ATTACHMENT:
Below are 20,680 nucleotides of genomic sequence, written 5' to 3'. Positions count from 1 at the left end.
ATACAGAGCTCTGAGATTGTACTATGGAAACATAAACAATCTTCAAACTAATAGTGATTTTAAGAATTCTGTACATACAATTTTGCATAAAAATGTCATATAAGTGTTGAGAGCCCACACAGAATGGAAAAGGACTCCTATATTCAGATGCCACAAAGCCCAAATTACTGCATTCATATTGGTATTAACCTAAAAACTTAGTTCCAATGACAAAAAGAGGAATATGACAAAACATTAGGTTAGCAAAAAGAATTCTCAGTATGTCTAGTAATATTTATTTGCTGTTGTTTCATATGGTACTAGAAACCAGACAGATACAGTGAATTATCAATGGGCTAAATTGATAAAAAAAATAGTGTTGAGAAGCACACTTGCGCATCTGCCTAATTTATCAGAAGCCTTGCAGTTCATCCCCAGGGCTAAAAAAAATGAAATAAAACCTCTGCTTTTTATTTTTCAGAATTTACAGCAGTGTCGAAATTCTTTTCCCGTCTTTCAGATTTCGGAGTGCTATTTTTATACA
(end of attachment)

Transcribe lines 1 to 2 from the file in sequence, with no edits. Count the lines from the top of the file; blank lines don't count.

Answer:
Below are 20,680 nucleotides of genomic sequence, written 5' to 3'. Positions count from 1 at the left end.
ATACAGAGCTCTGAGATTGTACTATGGAAACATAAACAATCTTCAAACTAATAGTGATTTTAAGAATTCTGTACATACAATTTTGCATAAAAATGTCATATAAGTGTTGAGAGCCCACACAGAATGGAAAAGGACTCCTATATTCAGATGCCACAAAGCCCAAATTACTGCATTCATATTGGTATTAACCTAAAAACTTAGTTCCAATGACAAAAAGAGGAATATGACAAAACATTAGGTTAGCAAAAAGAATTCTCAGTATGTCTAGTAATATTTATTTGCTGTTGTTTCATATGGTACTAGAAACCAGACAGATACAGTGAATTATCAATGGGCTAAATTGATAAAAAAAATAGTGTTGAGAAGCACACTTGCGCATCTGCCTAATTTATCAGAAGCCTTGCAGTTCATCCCCAGGGCTAAAAAAAATGAAATAAAACCTCTGCTTTTTATTTTTCAGAATTTACAGCAGTGTCGAAATTCTTTTCCCGTCTTTCAGATTTCGGAGTGCTATTTTTATACA